Crypto degens are finally getting help

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A Bloomberg report on “crypto addicts” is shedding light on the degens who are spending their hours watching every up and down of the crypto markets.

“It’s very similar to being at a roulette table,” said Dylan Kerr, a therapist in Thailand who has treated addicts. “It’s seemingly never ending, and it demands your attention. If you take your eyes off the prize, you could miss out on massive opportunities and incur massive penalties.”

Crypto investing is so pernicious because it is so novel. Experts say that while Wall Street techniques – including automated trading – are old hat and almost boring, crypto investments are constantly moving and fairly novel. The real draw is the potential for untapped riches, something you can’t get by shorting Apple.

Further, crypto markets are 24/7 and never close. This has led to some traders to admit they’re addicted to the rush of trading.

From the article:

[To psychiatrists] compulsive crypto-trading looks a lot like compulsive online gambling. But in some ways, they say, crypto can be even more treacherous. Many people view trading crypto-trading as a form of investing, which confers a certain respectability. Inquiries about crypto problems are up 300% between 2018 and 2021.

“You do it to get the feeling, the rush,” said psychiatrist Thilo Beck. “And you have to repeat it again and again, to get more of the rush. And it’s amazing. These are very intelligent people, but they stop thinking straight. They know enough about statistics to understand that the chance that they will win back is really small, but they still believe it, and the more they lose, the more they want to play or buy.’’

The growing problem of crypto addiction is real. It’s akin to drug or alcohol addiction in that the physical and mental affects are dangerous and continuous.

Doctors, for their part, are taking leaves from the standard addiction framework. From the piece:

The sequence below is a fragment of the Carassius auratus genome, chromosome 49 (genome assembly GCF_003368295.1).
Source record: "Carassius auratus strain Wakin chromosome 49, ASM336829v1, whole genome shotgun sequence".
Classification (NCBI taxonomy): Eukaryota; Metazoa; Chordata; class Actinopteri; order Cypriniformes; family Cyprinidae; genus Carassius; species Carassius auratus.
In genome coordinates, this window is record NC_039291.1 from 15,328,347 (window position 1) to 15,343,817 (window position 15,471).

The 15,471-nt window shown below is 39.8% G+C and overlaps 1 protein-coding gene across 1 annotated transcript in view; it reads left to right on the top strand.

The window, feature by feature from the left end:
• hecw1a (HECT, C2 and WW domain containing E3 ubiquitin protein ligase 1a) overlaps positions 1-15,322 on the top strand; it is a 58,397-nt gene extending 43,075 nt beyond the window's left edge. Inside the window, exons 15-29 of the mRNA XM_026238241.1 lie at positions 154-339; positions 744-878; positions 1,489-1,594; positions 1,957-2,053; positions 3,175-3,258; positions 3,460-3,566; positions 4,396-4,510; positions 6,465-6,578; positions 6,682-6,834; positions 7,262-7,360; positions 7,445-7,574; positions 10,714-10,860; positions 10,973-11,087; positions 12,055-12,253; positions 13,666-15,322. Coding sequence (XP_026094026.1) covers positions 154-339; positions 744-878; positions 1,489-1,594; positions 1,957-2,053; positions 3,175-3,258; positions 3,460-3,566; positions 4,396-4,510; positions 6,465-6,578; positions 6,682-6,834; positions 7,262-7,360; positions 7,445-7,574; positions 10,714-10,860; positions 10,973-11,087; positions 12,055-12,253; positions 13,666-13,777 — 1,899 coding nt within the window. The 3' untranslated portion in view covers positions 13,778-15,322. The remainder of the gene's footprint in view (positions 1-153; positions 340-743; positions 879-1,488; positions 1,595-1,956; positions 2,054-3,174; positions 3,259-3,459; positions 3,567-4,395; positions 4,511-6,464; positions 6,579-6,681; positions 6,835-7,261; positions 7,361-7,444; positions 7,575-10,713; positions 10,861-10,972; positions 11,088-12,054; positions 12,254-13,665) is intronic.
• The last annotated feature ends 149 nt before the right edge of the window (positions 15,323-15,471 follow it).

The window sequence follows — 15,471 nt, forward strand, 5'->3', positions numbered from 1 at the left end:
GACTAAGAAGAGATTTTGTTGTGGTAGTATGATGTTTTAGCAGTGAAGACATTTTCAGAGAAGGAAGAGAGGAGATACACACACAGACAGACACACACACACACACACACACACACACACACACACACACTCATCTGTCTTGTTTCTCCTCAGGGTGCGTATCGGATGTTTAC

[One psychiatrist] uses a 12-step plan akin to Alcoholics Anonymous. His work focuses on understanding what he calls the “crypto curve,” the arc from “highly fulfilling” trading to dependency, and then to painful realizations that can bring on feelings of isolation, helplessness, depression or secondary addictions. The path to recovery here includes an exploration of the self and spirituality, gradual tempering of usage, a search for healthier fulfillment and ultimately the rebuilding of routines and relationships.

Everything is addictive, given the right triggers. It looks like crypto and the metaverse are finally tripping those switches in thousands of people.

Photo by Maria Teneva on Unsplash

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John Biggs

John Biggs is an entrepreneur, consultant, writer, and maker. He spent fifteen years as an editor for Gizmodo, CrunchGear, and TechCrunch and has a deep background in hardware startups, 3D printing, and blockchain. His work has appeared in Men’s Health, Wired, and the New York Times.He has written eight books including the best book on blogging, Bloggers Boot Camp, and a book about the most expensive timepiece ever made, Marie Antoinette’s Watch. He lives in Brooklyn, New York.

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